This Part II of the study is intended to continue the analysis undertaken in Part I, focusing on the investigation of the fluctuations of mixture stratification. This is carried out through a comparison between the consolidated SC approach and a more refined DCMC methodology. In the next section an overview of the analyzed engine is given, then the numerical methodology is described both in terms of fuel modeling and LES combustion simulation. Finally the results from the two simulation frameworks (SC and DCMC) are analyzed and compared in terms of charge stratification and combustion behavior.

Nomenclature

AFR Air-to-Fuel Ratio

CCV Cycle-to-Cycle Variability

CoV Coefficient of Variation

DCMC Discrete-Continuous-Multi-Component

DI Direct Injection

ER Energy Resolution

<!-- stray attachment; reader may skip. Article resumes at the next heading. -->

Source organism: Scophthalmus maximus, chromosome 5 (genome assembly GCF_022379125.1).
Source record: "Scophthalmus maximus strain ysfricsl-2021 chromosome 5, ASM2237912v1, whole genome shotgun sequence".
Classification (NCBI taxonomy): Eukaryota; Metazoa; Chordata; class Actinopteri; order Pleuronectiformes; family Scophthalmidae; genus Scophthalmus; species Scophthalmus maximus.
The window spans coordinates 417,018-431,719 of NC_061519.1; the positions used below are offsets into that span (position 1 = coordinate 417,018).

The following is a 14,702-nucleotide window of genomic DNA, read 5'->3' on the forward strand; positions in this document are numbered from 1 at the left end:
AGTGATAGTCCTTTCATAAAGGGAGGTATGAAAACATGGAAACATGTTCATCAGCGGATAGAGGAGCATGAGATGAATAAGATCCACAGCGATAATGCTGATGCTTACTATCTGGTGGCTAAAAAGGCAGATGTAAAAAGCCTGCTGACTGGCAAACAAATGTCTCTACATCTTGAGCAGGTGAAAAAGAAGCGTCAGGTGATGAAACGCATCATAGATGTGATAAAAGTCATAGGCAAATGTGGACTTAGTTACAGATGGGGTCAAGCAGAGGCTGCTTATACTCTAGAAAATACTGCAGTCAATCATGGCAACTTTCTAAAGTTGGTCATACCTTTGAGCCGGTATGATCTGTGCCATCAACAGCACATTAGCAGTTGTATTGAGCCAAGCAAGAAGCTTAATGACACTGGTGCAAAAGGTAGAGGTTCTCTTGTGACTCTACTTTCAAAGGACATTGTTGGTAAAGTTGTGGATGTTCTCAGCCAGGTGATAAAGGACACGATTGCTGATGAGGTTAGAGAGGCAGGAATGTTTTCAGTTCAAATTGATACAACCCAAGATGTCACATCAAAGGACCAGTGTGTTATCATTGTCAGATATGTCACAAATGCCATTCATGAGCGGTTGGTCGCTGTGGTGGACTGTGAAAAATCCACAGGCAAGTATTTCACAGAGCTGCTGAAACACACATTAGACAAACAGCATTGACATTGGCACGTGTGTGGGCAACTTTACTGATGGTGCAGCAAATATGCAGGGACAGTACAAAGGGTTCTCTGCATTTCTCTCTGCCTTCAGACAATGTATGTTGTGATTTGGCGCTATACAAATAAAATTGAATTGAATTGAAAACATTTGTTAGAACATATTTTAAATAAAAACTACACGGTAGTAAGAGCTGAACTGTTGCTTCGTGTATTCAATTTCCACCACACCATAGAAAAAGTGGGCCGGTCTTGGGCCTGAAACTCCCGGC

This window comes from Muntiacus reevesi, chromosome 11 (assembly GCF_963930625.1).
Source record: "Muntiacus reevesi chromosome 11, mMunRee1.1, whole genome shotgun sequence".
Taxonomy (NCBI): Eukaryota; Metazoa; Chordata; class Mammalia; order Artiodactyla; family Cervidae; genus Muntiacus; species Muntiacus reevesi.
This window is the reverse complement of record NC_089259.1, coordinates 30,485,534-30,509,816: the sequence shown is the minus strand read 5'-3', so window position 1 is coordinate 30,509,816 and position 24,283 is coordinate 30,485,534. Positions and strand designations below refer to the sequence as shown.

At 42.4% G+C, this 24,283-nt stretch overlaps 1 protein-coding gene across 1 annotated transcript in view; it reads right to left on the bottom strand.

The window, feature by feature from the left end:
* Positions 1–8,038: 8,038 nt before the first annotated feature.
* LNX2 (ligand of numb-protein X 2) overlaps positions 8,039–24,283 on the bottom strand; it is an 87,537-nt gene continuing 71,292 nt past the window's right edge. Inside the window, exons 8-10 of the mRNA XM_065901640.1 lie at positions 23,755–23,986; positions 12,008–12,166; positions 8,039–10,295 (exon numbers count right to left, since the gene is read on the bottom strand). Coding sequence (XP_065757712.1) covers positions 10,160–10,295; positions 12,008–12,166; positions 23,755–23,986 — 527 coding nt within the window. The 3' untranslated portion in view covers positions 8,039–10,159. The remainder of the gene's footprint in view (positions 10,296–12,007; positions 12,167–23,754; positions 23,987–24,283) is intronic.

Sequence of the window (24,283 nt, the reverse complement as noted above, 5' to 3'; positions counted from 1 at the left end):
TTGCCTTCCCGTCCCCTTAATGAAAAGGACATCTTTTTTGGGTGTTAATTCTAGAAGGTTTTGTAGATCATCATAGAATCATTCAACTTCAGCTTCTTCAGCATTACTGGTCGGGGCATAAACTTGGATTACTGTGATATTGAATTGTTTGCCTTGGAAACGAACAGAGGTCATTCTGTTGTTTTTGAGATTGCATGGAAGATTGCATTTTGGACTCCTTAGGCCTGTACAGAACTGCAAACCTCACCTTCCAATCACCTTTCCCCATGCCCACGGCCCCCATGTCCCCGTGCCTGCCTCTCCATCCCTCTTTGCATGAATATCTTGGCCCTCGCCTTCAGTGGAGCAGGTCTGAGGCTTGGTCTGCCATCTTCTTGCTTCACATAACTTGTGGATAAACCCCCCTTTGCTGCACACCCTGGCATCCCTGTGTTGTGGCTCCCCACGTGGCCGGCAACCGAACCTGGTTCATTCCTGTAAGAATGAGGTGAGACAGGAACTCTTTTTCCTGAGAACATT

FSD Flame Surface Density

LSR Length Scale Resolution

SC Single Component

2. The engine

The investigated engine is a 8 cylinder V-shaped highly turbocharged direct injection spark ignition (DISI) engine, whose characteristics are reported in the Table 1.

Table 1. Engine parameters

Displacement — 3800 cm3

Bore/Stroke Ratio > 1

Max Power_> 500 kW @ 7000rpm_

The studied operating point is the same investigated in Part I, i.e. it is the 7000rpm WOT full load/peak power one, which is indicated as knock-limited one by the engine manufacturer.

3. Methodology

The numerical framework for the Large-Eddy Simulation (LES) is here reported, with particular focus on the fuel modeling technique. All the CFD analyses are carried out by Star-CD v4.20, licensed by CD-adapco.

The difference between SC and DCMC method is in the formulation of the fuel vapor pressure. In the SC method, the fuel composition is synthesized as C7Hi3 and its vapor pressure law is given as a fitted function of temperature. This is suggested by the fuel manufacturer and implemented in the CFD code through user coding. Moving to the DCMC implementation, the adopted surrogate model is the 7-components blend suggested for a commercial gasoline by Batteh et al. [3] and reported in Table 2. For each of these constituents a dedicated vapor pressure curve is user provided as a function of temperature.